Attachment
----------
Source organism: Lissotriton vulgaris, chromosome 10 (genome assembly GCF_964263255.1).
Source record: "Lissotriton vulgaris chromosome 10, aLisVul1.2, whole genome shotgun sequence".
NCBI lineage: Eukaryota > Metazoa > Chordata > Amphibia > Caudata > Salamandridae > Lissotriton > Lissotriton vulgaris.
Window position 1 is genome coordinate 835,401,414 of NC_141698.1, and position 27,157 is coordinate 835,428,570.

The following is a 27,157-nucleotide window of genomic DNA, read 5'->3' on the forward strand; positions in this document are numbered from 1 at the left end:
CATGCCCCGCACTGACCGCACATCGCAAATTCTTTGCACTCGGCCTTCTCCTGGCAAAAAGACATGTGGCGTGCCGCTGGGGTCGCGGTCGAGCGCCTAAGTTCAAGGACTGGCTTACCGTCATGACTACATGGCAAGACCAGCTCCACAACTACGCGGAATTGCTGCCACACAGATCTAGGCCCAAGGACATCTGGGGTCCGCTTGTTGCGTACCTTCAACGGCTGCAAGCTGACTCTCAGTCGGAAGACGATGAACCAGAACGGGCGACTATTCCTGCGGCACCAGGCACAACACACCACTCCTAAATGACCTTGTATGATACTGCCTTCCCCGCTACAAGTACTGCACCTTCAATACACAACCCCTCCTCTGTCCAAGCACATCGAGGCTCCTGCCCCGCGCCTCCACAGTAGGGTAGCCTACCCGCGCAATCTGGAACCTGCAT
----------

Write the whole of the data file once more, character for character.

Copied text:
Source organism: Lissotriton vulgaris, chromosome 10 (genome assembly GCF_964263255.1).
Source record: "Lissotriton vulgaris chromosome 10, aLisVul1.2, whole genome shotgun sequence".
NCBI lineage: Eukaryota > Metazoa > Chordata > Amphibia > Caudata > Salamandridae > Lissotriton > Lissotriton vulgaris.
Window position 1 is genome coordinate 835,401,414 of NC_141698.1, and position 27,157 is coordinate 835,428,570.

The following is a 27,157-nucleotide window of genomic DNA, read 5'->3' on the forward strand; positions in this document are numbered from 1 at the left end:
CATGCCCCGCACTGACCGCACATCGCAAATTCTTTGCACTCGGCCTTCTCCTGGCAAAAAGACATGTGGCGTGCCGCTGGGGTCGCGGTCGAGCGCCTAAGTTCAAGGACTGGCTTACCGTCATGACTACATGGCAAGACCAGCTCCACAACTACGCGGAATTGCTGCCACACAGATCTAGGCCCAAGGACATCTGGGGTCCGCTTGTTGCGTACCTTCAACGGCTGCAAGCTGACTCTCAGTCGGAAGACGATGAACCAGAACGGGCGACTATTCCTGCGGCACCAGGCACAACACACCACTCCTAAATGACCTTGTATGATACTGCCTTCCCCGCTACAAGTACTGCACCTTCAATACACAACCCCTCCTCTGTCCAAGCACATCGAGGCTCCTGCCCCGCGCCTCCACAGTAGGGTAGCCTACCCGCGCAATCTGGAACCTGCAT